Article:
June 2014 Newsletter
June 4, 2014
Dear WRPC Member,
Ever since the U.S. Court of Appeals for the 7th Circuit in Chicago found a creative way to let Flambeau Mining Company (FMC) “off the hook” for violations of the Clean Water Act that had been assessed against the company by the U.S. District Court for the Western District of Wisconsin (for ongoing pollution of public waters at the Flambeau Mine site near Ladysmith, Wisconsin), FMC attorneys have been coming after the three plaintiffs in the case, including WRPC, the Center for Biological Diversity (CBD) and Laura Gauger.
How to Prevent Citizen Enforcement of the Clean Water Act
The appellate court handed down its controversial decision in August 2013 and refused our request for a rehearing (which, as explained in our legal brief, was sought to “correct several points of fact that the panel overlooked or misapprehended” and because the decision “conflicts with prior decisions of this Court”). Shortly thereafter, Flambeau Mining Company proceeded to file motions with the court to recover $82,525 in “Clean Water Act fees” and in addition, sought $74,897 in “statutory costs.”
FMC attorneys argued that as the prevailing party they were entitled to seek all costs of litigation and that the plaintiffs’ case was groundless. However,the appellate court never denied the lower court’s finding that FMC had indeed discharged contaminated runoff from the Flambeau Mine site into public waters on an ongoing basis since at least 2006 (statute of limitations).
In February 2014 Judge Barbara Crabb of the U.S. District Court for the Western District of Wisconsin rejected FMC’s argument. The appellate court’s decision did not mean that our suit was groundless. Rather, the court’s decision was based on a technicality that, in effect, allowed errors made by the Wisconsin DNR in its administration of the Clean Water Act to shield Flambeau Mining Company from prosecution. The most compelling evidence supporting our case was the fact that the stream at the heart of the lawsuit (Stream C) was added to the EPA’s list of “impaired waters” in late 2011 for copper and zinc toxicity linked to the mining operation.
According to Judge Crabb, “Plaintiffs prevailed on summary judgment on their claim that defendant (FMC) could be held responsible for discharging pollutants without a permit because it did not actually hold a Clean Water Act permit. Their claim was not obviously meritless.” Accordingly, Judge Crabb denied FMC’s motion for an award of $82,525 in Clean Water Act fees.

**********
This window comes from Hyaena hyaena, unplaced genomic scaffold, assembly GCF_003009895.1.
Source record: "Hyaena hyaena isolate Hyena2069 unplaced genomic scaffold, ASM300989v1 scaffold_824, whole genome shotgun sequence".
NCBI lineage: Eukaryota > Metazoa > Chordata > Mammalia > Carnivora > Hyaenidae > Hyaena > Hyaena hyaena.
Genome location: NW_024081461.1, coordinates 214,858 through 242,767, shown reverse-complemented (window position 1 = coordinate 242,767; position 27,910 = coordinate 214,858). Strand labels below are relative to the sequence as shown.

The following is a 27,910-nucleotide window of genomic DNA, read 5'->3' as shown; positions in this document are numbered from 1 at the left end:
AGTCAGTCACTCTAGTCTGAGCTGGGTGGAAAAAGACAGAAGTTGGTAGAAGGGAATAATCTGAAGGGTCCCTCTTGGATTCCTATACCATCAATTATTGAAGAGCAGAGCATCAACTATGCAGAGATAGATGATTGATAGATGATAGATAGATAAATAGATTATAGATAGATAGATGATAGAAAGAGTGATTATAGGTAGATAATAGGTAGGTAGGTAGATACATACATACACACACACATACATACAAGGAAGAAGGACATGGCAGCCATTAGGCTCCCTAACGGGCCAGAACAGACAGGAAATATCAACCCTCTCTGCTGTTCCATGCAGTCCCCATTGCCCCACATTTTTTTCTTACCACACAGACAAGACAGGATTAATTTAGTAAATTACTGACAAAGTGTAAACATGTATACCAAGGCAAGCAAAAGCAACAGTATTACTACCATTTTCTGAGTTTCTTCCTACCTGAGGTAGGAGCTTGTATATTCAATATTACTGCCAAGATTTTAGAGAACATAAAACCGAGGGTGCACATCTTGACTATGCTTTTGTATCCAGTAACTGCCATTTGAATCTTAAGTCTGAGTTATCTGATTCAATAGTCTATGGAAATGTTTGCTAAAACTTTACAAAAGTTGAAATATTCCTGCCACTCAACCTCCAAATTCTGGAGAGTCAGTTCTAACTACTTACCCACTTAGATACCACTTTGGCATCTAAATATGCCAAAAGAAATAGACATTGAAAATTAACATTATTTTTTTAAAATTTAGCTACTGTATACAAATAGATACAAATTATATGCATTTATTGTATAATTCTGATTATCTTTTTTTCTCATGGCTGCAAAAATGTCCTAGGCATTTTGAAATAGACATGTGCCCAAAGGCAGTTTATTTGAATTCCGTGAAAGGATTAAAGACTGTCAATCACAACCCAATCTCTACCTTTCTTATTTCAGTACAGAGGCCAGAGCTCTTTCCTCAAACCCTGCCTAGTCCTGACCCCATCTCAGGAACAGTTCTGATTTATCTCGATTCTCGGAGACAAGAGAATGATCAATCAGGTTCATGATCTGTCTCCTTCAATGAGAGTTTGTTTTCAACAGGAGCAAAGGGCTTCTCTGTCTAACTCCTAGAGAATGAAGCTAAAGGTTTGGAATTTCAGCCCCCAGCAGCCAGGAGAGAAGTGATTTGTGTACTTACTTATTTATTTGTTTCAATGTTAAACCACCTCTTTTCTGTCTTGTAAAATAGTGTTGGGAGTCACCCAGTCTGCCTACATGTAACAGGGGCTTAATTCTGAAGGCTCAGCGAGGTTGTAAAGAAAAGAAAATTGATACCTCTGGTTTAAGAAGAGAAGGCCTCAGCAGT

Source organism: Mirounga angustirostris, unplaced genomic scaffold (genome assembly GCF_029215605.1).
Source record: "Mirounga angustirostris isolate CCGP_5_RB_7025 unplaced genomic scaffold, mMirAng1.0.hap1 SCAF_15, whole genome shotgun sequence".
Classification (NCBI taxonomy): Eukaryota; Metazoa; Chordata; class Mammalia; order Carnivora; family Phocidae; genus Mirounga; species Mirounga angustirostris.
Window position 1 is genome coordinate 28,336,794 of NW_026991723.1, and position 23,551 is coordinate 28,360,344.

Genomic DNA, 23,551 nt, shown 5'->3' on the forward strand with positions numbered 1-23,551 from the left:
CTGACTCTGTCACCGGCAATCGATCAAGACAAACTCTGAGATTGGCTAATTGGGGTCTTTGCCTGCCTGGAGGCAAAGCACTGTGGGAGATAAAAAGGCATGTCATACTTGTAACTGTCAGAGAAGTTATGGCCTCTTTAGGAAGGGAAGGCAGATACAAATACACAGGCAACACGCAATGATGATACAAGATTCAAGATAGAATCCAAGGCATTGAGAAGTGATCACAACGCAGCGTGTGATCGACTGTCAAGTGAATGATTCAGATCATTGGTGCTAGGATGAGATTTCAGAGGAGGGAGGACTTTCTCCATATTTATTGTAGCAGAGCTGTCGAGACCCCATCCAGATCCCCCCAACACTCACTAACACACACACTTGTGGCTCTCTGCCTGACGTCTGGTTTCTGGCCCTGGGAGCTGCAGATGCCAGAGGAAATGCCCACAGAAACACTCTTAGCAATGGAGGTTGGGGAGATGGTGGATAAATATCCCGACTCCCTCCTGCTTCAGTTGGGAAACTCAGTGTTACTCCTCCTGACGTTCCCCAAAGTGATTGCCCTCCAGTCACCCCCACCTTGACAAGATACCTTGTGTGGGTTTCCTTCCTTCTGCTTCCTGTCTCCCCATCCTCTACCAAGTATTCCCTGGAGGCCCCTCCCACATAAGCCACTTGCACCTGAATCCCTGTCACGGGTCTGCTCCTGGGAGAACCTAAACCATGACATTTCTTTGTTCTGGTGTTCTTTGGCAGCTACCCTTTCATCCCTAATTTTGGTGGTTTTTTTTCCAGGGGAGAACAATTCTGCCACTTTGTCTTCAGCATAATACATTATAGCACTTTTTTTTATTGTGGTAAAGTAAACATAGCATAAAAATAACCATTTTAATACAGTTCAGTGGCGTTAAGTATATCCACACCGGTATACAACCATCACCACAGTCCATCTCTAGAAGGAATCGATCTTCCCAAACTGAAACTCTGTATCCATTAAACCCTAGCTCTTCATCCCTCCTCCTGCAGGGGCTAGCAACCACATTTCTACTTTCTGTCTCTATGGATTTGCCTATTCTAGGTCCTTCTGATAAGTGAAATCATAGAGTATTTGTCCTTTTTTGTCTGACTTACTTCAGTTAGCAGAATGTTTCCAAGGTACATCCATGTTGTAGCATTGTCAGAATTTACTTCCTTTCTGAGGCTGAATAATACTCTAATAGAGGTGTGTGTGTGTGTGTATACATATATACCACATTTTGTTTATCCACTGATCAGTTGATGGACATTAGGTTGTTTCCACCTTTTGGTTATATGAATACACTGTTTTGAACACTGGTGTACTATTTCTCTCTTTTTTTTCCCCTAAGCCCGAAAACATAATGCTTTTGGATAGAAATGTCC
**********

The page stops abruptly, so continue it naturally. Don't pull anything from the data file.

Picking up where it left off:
But that was not the end of the matter.
Silencing Clean Water Advocates in Wisconsin: Round Two
On March 25, 2014, the clerk of the Western District of Wisconsin (Judge Crabb’s court) assessed $63,183.83 in “statutory costs” owed to FMC by WRPC, the CBD and Laura Gauger. FMC’s parent company is Rio Tinto, the second largest mining company in the world with assets of $83 billion and 2013 net earnings of $3.7 billion on sales of $54.6 billion. Does anyone believe that one of the wealthiest corporations in the world needs to collect court costs from non-profit environmental groups and individual citizens?
Our attorneys have asked the court to review the Clerk of Court’s assessment of costs owed to FMC because many of the costs sought by FMC are for “unnecessary expenditures” or fall outside the narrow scope of costs allowed by law.
Whatever the outcome of this review, it should be clear that Rio Tinto’s claim about “earning the trust of our host communities” as “vital in creating sustainable shareholder value” is empty corporate rhetoric (statement of Chairman Jan du Plessis, March 2014). Rio Tinto’s pursuit of court costs sends a clear message that Rio Tinto will not be held accountable by anyone for its harmful effects on communities where this company operates.
The significance of the Flambeau Mine extends far beyond Wisconsin
The Flambeau mine case has been cited by both proponents and opponents of the proposed PolyMet project in Minnesota. Laura Gauger, the legal affairs coordinator for WRPC has put together Evidence on the Flambeau Mine for the Minnesota Department of Natural Resources and several federal agencies who are evaluating NorthMet’s Mining Project and Land Exchange Supplemental Draft Environmental Impact Statement. For anyone wishing to read Laura’s comments in their entirety (including documents she references in her comments), please go to the “Poly Met” page of Laura’s website, Flambeau Mine Exposed.